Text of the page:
The Three Possible Outcomes in the Marriage Cases at the Supreme Court

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June 24, 2015
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Camilla Taylor

On April 28, the Supreme Court heard oral arguments in six cases from four states concerning marriage for same-sex couples. The Court asked counsel to address two questions in their presentation:

Question 1: Must states allow same-sex couples to marry under the United States Constitution? Question 2: Must states recognize the legal marriages entered by same-sex couples in other jurisdictions?

There are three possible outcomes.

1. Total Win, Huge Celebration: A broad ruling bringing marriage for same-sex couples to all 50 states, Washington D.C., Puerto Rico and U.S. territories.

In this scenario, our community would definitely have a reason to celebrate! A win for same-sex couples and their children will breathe new life into our country’s promise of liberty and equality, and affirm the common humanity of all of us, regardless of our gender or sexual orientation.

However, we will still have work to do. Some public officials have sworn to resist any Supreme Court ruling that holds that same-sex couples and their children are equally deserving of respect. Some state legislatures also have passed or are actively considering legislation designed to thwart equality. Indeed, over 100 bills in state legislatures across the country were introduced in state legislatures this past year to permit businesses, employers, social service agencies and others to refuse service, benefits or protections if they can describe their refusal in religious terms.

Additionally, more than half the states in the country lack any explicit protections from discrimination based on sexual orientation or gender identity. Other pressing work includes advocating on behalf of transgender people and people with HIV, who still face crushing discrimination in many aspects of their lives. While we celebrate a win for marriage at the Supreme Court, we must make sure to remember how much work is left to be done.

2. Total Loss, Total Mess: A ruling for the states, which allows states to keep marriage bans in place.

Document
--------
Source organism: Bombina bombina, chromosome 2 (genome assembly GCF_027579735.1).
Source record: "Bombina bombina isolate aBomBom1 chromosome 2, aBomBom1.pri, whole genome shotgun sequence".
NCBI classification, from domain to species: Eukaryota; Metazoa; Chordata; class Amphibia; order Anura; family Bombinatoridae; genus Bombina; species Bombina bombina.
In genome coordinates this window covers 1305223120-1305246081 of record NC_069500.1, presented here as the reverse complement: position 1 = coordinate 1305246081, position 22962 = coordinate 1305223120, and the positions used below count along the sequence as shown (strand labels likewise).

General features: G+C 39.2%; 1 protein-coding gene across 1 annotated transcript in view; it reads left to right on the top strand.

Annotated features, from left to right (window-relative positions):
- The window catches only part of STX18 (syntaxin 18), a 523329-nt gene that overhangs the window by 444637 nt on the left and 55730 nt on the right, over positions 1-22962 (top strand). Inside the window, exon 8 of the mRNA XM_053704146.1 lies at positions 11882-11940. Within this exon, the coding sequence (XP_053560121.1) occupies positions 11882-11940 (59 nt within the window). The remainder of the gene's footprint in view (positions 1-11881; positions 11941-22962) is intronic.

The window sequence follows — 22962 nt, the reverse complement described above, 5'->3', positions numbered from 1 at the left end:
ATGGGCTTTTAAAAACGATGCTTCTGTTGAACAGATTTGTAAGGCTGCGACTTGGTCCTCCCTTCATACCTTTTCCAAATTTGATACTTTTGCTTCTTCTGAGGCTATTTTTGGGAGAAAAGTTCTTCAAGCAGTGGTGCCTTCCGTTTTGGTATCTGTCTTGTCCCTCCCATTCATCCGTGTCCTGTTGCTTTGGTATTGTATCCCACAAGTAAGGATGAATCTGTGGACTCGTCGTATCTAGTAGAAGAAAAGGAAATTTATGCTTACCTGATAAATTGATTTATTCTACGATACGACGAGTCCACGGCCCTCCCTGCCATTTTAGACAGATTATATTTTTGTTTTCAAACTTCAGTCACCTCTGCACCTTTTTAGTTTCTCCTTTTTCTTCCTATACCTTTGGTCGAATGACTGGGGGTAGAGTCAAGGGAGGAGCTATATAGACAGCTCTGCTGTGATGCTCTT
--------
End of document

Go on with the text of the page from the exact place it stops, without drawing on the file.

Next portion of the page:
The effect of a ruling that upholds bans on marriage for same-sex couples in the four states in the U.S. Court of Appeals for the Sixth Circuit (from which the cases that were heard by the Supreme Court in April arose) would usher in a confusing and harmful legal landscape for lesbian and gay couples and their children.

We will keep fighting for the freedom to marry in all states, in state legislatures and at the ballot. We also will fight to make clear that the marriages that have already taken place as a result of federal court rulings prior to the Supreme Court’s decision remain valid.

Of course, the validity of marriages entered into by same-sex couples in jurisdictions that passed marriage equality through legislation or referendum or through state court rulings would be unaffected by the Supreme Court’s decision.

3. Partial Loss, Still a Mess: A narrow ruling allowing states to deny marriage licenses to same-sex couples, but requiring all states to recognize marriages legally entered into by same-sex couples in other jurisdictions.

In this situation, the Supreme Court would create two tiers of same-sex couples: those who can travel out of state to get married, and those who cannot. What if someone is in the final stages of a terminal illness and can’t physically make the trip to a state that allows him or her to marry? What about the families struggling to meet day-to-day needs who can’t afford to take time off from work to travel to another state to marry? Additionally, this type of ruling would invite discrimination against same-sex couples and their children and stigmatize them by sending the message that a state can treat them as second-class citizens.